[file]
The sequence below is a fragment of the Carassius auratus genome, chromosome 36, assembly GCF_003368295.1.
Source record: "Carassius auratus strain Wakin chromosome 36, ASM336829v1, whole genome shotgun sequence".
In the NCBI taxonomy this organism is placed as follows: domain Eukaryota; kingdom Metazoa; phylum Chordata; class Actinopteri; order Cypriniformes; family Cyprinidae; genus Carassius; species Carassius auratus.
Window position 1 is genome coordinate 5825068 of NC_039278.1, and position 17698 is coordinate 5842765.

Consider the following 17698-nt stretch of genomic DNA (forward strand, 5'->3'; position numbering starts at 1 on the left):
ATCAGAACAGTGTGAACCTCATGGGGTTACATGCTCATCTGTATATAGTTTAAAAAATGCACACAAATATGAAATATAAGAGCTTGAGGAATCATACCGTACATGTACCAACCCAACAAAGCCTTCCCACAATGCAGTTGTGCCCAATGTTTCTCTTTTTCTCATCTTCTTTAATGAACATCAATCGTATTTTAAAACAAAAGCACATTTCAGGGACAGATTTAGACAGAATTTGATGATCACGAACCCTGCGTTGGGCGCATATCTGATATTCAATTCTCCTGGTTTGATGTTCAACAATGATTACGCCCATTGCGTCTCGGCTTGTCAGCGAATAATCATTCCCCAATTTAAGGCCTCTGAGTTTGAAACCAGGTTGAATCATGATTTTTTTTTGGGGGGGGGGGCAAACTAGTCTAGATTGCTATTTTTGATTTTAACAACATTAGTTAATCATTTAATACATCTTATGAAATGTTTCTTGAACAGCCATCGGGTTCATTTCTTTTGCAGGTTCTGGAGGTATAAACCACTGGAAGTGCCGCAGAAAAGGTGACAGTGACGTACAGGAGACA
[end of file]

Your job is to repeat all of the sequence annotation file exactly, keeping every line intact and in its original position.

The sequence below is a fragment of the Carassius auratus genome, chromosome 36, assembly GCF_003368295.1.
Source record: "Carassius auratus strain Wakin chromosome 36, ASM336829v1, whole genome shotgun sequence".
In the NCBI taxonomy this organism is placed as follows: domain Eukaryota; kingdom Metazoa; phylum Chordata; class Actinopteri; order Cypriniformes; family Cyprinidae; genus Carassius; species Carassius auratus.
Window position 1 is genome coordinate 5825068 of NC_039278.1, and position 17698 is coordinate 5842765.

Consider the following 17698-nt stretch of genomic DNA (forward strand, 5'->3'; position numbering starts at 1 on the left):
ATCAGAACAGTGTGAACCTCATGGGGTTACATGCTCATCTGTATATAGTTTAAAAAATGCACACAAATATGAAATATAAGAGCTTGAGGAATCATACCGTACATGTACCAACCCAACAAAGCCTTCCCACAATGCAGTTGTGCCCAATGTTTCTCTTTTTCTCATCTTCTTTAATGAACATCAATCGTATTTTAAAACAAAAGCACATTTCAGGGACAGATTTAGACAGAATTTGATGATCACGAACCCTGCGTTGGGCGCATATCTGATATTCAATTCTCCTGGTTTGATGTTCAACAATGATTACGCCCATTGCGTCTCGGCTTGTCAGCGAATAATCATTCCCCAATTTAAGGCCTCTGAGTTTGAAACCAGGTTGAATCATGATTTTTTTTTGGGGGGGGGGGCAAACTAGTCTAGATTGCTATTTTTGATTTTAACAACATTAGTTAATCATTTAATACATCTTATGAAATGTTTCTTGAACAGCCATCGGGTTCATTTCTTTTGCAGGTTCTGGAGGTATAAACCACTGGAAGTGCCGCAGAAAAGGTGACAGTGACGTACAGGAGACA